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The Straw that Broke the Camelís Back

Rabbi Moshe Lieber

Parshat Noach

Oct 21, 2009

The world was full of idolatry, murder and gross immorality and yet Hashem sealed the decree and brought the Flood because of theft. “The end of all flesh has come before Me for the earth is filled with robbery through them”. Why was robbery seen as so severe a sin that it sealed their fate?

The Dubno Maggid offers a stunning parable: A man made a banquet for his friends and acquaintances serving them the finest foods and wines. Suddenly he was shocked to see the guests grabbing food from each others plates amidst screaming, cursing, pushing and fisticuffs. He quickly pulled the table away from the guests and announced “Now you have nothing to fight over”.

The world and its legitimate pleasures are the feast that Hashem prepares for our benefit. He skimps on nothing and prepares enough for each of us. When we take things from others, or deal dishonestly, we essentially declare that we don’t believe He can provide for all of us. In our corrupt view we think that someone else can take away what Hashem intended for us and that the only way to insure our share is to take from others.

R’ Moishe Heschel, the Kapischnitzer Rebbe zt”l made a living as a diamond merchant before becoming Rebbe. One day he met a Yeshivah rebbi who looked dejected. “What’s the matter” asked R’ Moishele. The young man explained that since he had difficulty supporting his growing family on a rebbi’s salary he decided to try his hand at selling diamonds after teaching. Relatives of his who were in the business were kind enough to tell him where he could buy gems and where he could have them processed. “But nobody will give me leads about potential customers” concluded the melamed. R’ Moishe told him to drop by his home that evening. When he arrived R’ Moishe began to read names from a small address book. “Write these names down; all of them” he told the young man. The melamed realized that R’ Moishe was giving him his own customers and objected. R’ Moishele brushed his objections off .In Yiddish he said “Vus iz in himmel geshribben far mir ken keiner nisht unririn (Nobody can touch what is written in Heaven as mine)”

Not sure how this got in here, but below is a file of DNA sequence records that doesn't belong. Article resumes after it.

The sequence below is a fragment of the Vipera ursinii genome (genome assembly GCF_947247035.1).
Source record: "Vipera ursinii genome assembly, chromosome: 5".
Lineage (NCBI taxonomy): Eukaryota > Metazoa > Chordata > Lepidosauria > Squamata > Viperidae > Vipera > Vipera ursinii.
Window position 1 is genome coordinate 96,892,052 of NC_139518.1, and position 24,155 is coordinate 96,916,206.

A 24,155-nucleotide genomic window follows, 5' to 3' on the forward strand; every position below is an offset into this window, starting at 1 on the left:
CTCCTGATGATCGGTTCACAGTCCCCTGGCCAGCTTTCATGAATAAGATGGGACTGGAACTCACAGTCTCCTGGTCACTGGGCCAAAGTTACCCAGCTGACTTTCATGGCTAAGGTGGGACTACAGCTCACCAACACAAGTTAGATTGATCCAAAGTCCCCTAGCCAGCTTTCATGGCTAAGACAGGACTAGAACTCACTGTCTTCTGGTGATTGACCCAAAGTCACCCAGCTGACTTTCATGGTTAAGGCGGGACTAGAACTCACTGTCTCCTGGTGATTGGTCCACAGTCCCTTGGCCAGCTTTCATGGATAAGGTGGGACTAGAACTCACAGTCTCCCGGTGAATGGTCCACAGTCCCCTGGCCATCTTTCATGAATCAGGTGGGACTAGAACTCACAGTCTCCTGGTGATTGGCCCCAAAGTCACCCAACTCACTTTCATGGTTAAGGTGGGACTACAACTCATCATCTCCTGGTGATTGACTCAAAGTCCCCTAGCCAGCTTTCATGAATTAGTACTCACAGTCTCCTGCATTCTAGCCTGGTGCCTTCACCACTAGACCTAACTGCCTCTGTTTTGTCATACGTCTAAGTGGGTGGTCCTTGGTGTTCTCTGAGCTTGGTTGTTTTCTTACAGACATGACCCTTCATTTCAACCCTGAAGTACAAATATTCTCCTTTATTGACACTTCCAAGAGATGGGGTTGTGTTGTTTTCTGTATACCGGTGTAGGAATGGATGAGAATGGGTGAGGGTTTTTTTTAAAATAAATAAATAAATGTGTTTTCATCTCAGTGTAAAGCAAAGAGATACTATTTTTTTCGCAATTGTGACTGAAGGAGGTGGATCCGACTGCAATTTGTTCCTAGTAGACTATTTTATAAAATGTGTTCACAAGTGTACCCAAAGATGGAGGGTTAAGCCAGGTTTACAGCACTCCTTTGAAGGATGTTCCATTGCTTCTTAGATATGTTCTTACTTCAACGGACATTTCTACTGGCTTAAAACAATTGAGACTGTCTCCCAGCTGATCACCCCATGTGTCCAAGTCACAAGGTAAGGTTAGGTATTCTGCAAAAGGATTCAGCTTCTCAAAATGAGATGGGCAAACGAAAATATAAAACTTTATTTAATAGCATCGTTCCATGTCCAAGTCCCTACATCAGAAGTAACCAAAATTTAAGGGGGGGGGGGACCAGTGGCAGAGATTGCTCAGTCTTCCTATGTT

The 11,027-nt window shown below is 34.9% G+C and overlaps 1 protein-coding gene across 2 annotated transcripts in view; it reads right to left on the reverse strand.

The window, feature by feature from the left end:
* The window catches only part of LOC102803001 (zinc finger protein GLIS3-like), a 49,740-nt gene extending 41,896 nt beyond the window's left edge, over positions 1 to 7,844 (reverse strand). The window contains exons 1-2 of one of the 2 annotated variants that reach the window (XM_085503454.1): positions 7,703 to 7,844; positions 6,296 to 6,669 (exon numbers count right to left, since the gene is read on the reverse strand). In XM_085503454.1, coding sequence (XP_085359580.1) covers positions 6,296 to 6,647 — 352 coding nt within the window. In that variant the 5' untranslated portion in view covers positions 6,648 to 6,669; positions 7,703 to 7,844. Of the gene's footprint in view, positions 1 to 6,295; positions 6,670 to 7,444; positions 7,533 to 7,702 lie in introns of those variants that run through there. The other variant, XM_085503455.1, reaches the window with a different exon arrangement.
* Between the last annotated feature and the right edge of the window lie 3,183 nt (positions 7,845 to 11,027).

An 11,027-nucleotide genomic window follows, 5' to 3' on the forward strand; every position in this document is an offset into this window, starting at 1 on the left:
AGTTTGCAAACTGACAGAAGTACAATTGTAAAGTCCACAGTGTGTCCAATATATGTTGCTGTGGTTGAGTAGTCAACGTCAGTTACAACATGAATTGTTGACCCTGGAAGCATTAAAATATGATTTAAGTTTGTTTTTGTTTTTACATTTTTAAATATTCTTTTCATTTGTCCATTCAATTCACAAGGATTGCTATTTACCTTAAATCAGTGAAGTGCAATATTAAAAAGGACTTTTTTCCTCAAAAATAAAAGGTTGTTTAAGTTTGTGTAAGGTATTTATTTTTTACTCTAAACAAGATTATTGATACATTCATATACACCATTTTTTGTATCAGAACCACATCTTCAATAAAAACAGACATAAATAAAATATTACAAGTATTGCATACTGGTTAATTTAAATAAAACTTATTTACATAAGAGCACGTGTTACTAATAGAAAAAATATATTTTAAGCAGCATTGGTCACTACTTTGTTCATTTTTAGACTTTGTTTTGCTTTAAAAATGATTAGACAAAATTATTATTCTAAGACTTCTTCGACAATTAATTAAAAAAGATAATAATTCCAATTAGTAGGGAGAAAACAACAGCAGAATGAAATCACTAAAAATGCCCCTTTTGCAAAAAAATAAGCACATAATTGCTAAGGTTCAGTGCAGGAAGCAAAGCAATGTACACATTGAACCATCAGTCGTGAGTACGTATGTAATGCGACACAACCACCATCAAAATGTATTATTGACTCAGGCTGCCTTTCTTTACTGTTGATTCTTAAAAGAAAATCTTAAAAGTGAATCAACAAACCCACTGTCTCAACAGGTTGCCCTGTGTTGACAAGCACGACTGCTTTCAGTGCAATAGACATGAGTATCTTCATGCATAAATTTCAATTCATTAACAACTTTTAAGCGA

When robbery became rampant Hashem figuratively pulled the table away as if to say “Now you won’t have what to fight about”.

Divrei Shaul submits a variation on this theme: A stork stuck its long beak into the lake and caught a fish. Before the stork could swallow it the fish opened its mouth and began pleading for mercy. “Please “the fish implored “don’t kill me. Don’t destroy one of God’s creatures”. As the fish was speaking a small fish was dislodged from its mouth. The stork exclaimed “You fraud! You plead for mercy and want me to spare you! Where was your mercy when you devoured your fellow fish?!

While all kinds of terrible sins might have indicted the generation, Hashem in His mercy delayed punishing them. Once however they cruelly and callously robbed from each other Hashem was unwilling to be merciful. Hashem is mans shadow .When we are merciful towards others He will display mercy towards us. But when cruelty, in the form of gross disrespect for personal property, carries the day, we cannot expect compassion from Above.

Theft did not cause them to be punished; it caused Hashem to withhold His Mercy. Therefore theft was the straw that broke the camel’s back.

We can take two life’s lessons away from this aspect of the Parashah. Compassion for the plight of others is the key to unlock the Divine compassion we so desperately need. Secondly let Hashem provide for you; you need not take from others what is rightfully yours.

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